In every doctor’s office is a good supply of adhesive bandages, like Band Aid, to succor children after their shots. A themed Band Aid is a grand reward for going through immunizations; and away from the hospital, these bandages are now part of every family’s first aid kit. It’s hard to imagine a world without them, but did you know that the adhesive bandage didn’t come into existence until 1920?
Invention of the Band Aid
Earle Dickson invented the Band Aid for his wife, who was always cutting her fingers while preparing dinner. At that time, they would cut a small piece of gauze and then tape it to the wound. But, after only a few minutes, it would just fall off of Mrs. Dickson’s active fingers. (And it was time-consuming to prepare each bandage.) Earl, a Johnson & Johnson worker, used his ingenuity to invent a bandage that would suit his wife’s needs. He placed gauze at intervals on medical tape and then coated it in crinoline. This way, his wife only needed to cut off a piece and stick it to her finger. Quick, easy, and no hassle. Luckily for Earle, his boss, James Johnson, learned of his invention and eventually made Dickson vice president of the company.
How Does a Band Aid Work?
Band Aids protect the site of injury. When you get wounded, your body will work overtime in patching things up. However, healing takes time, and it is more difficult for cuts to heal when there’s infection. This is where the Band Aid comes in. The sterile bandage protects the site as your body heals. It keeps away dirt and other contaminants, and it also keeps the area moist. If the area stays moist, scabs won’t quickly form. This is an advantage since scabs form rapidly, and these could crack even before the injury underneath is not completely healed yet.
Liquid Band Aids
Has there been any other medical product that was as revolutionary for home care as the Band Aid? Well, there are actually a number of modern versions of the traditional yet still very effective and popular Band Aid. Instead of a Band Aid placed on your wound, you can apply a liquid bandage that not only protects your injury, but also helps in closing up your cut. This antiseptic glue can prevent a trip to the emergency room for another set of stitches. It is almost like healing the skin instantly– and a cut will have the strength of a 7-day healed scar after the glue is applied properly. Surgeons even use this liquid bandage for closing up the wounds of people who have undergone minor surgery.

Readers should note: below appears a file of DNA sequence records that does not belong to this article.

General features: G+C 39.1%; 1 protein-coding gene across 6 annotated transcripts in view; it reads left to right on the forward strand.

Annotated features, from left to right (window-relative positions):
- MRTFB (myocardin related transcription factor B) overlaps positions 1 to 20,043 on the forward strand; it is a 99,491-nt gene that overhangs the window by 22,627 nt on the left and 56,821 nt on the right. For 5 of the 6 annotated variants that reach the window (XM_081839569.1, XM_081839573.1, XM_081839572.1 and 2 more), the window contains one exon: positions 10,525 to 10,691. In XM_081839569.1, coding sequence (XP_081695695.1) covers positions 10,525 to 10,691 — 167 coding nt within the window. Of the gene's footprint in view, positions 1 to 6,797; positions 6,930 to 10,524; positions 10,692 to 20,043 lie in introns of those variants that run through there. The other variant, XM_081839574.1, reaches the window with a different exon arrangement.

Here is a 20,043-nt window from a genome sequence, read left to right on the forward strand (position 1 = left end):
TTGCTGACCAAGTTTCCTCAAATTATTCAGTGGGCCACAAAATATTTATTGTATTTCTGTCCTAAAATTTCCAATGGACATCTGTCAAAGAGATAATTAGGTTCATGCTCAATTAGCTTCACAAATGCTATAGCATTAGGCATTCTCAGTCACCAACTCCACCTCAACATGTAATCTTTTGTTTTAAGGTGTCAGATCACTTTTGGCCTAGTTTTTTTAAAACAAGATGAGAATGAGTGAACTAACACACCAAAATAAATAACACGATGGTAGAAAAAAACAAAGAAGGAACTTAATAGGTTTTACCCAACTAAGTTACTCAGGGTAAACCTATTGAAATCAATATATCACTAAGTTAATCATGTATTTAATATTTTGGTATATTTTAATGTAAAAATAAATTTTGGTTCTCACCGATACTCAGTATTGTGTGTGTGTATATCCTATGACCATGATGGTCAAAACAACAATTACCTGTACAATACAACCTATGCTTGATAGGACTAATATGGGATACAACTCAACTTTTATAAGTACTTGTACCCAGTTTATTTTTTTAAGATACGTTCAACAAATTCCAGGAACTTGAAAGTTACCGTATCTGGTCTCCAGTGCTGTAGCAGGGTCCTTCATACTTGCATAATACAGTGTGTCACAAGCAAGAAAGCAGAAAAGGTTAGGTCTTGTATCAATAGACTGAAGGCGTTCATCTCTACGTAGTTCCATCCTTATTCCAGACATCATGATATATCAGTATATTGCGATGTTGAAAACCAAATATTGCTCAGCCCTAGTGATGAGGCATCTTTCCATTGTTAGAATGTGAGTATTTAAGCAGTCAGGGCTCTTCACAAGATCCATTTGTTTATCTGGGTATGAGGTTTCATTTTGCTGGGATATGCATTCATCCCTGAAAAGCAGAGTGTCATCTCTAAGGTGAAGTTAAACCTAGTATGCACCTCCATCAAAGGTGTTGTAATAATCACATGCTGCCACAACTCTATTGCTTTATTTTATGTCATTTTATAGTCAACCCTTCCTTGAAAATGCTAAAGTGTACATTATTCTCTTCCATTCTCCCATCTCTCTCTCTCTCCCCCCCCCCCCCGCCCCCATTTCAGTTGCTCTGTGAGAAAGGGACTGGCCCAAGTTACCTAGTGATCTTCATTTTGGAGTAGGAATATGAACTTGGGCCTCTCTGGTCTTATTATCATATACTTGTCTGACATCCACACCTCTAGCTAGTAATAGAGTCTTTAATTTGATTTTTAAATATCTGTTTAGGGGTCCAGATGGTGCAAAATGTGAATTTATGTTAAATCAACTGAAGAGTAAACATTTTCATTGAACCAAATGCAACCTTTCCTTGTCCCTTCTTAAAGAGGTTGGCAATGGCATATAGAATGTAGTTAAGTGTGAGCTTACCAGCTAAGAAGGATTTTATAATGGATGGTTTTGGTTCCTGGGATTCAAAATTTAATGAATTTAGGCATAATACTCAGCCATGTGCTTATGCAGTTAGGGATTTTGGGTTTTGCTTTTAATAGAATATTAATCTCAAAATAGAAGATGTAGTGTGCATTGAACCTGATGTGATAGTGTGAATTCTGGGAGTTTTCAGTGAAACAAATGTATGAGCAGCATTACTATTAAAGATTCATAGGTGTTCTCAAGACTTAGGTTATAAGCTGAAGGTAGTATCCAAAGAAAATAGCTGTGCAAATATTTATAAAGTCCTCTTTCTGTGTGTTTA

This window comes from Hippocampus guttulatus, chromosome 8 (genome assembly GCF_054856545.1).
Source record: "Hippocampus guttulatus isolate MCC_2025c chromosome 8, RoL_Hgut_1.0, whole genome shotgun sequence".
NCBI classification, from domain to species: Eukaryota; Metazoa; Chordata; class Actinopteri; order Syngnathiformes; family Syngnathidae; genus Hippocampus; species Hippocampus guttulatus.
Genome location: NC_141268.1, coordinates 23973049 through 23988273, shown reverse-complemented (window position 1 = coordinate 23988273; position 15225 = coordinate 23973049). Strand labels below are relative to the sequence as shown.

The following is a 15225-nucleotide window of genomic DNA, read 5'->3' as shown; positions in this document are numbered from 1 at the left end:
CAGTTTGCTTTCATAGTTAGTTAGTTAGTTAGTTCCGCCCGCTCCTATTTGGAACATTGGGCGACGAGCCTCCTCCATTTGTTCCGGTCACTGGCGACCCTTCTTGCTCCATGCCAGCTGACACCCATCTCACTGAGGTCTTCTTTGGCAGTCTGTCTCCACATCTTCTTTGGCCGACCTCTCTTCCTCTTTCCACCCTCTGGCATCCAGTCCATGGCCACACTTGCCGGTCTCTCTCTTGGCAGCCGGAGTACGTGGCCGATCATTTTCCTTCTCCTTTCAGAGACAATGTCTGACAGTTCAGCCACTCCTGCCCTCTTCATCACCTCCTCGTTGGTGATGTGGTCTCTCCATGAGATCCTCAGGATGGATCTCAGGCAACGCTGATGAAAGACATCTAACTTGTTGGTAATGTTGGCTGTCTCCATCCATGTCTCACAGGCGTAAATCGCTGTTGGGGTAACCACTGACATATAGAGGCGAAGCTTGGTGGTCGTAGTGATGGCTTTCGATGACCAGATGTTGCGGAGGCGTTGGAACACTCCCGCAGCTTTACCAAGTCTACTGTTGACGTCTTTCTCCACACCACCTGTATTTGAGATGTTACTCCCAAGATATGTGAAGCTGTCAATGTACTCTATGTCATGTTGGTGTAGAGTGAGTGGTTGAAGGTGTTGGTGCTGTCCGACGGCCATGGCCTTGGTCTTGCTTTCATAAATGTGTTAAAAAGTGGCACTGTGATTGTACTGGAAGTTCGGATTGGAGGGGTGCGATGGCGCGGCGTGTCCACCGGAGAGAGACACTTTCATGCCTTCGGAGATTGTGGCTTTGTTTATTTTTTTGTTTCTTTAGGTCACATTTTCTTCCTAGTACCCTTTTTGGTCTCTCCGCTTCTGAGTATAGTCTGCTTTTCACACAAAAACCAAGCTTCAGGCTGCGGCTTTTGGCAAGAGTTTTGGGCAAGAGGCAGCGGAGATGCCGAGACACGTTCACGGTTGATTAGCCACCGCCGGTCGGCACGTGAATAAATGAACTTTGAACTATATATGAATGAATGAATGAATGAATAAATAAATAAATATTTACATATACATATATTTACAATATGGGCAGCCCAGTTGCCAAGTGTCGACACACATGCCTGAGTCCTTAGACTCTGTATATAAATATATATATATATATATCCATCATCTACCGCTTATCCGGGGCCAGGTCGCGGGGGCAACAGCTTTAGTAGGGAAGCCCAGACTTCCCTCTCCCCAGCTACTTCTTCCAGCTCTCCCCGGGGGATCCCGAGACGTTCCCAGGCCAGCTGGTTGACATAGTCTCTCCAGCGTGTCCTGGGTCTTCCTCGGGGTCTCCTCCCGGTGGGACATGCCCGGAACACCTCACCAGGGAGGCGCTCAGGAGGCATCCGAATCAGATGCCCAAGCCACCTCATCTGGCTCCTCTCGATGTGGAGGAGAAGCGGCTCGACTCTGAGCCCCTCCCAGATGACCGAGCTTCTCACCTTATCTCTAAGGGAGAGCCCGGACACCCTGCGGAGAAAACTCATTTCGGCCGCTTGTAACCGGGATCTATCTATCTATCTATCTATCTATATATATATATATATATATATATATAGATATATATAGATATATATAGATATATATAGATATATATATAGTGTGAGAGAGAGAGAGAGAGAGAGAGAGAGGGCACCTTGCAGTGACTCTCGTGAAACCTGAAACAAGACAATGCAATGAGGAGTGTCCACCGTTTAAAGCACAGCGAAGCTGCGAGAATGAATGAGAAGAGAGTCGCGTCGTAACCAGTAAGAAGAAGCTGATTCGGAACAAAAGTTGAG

While rather different from a regular Band Aid, this liquid bandage has a lot of potential. But the old Band Aid won’t be going anywhere soon just to make room. The Band Aid is still the ideal choice for any minor cuts or sores that result from everyday activity. And children will always be asking for a Band Aid–if not for their most recent battle wounds, then for the fun of having an adorable printed Band Aid on the knee or chin.
Claire Hunt is a freelance blogger and a registered nurse. She writes articles for www.ciamedical.com and many health and beauty sites too. CIA Medical is a distributor of several types of branded supplies like Ethicon, Victus, and ConMed.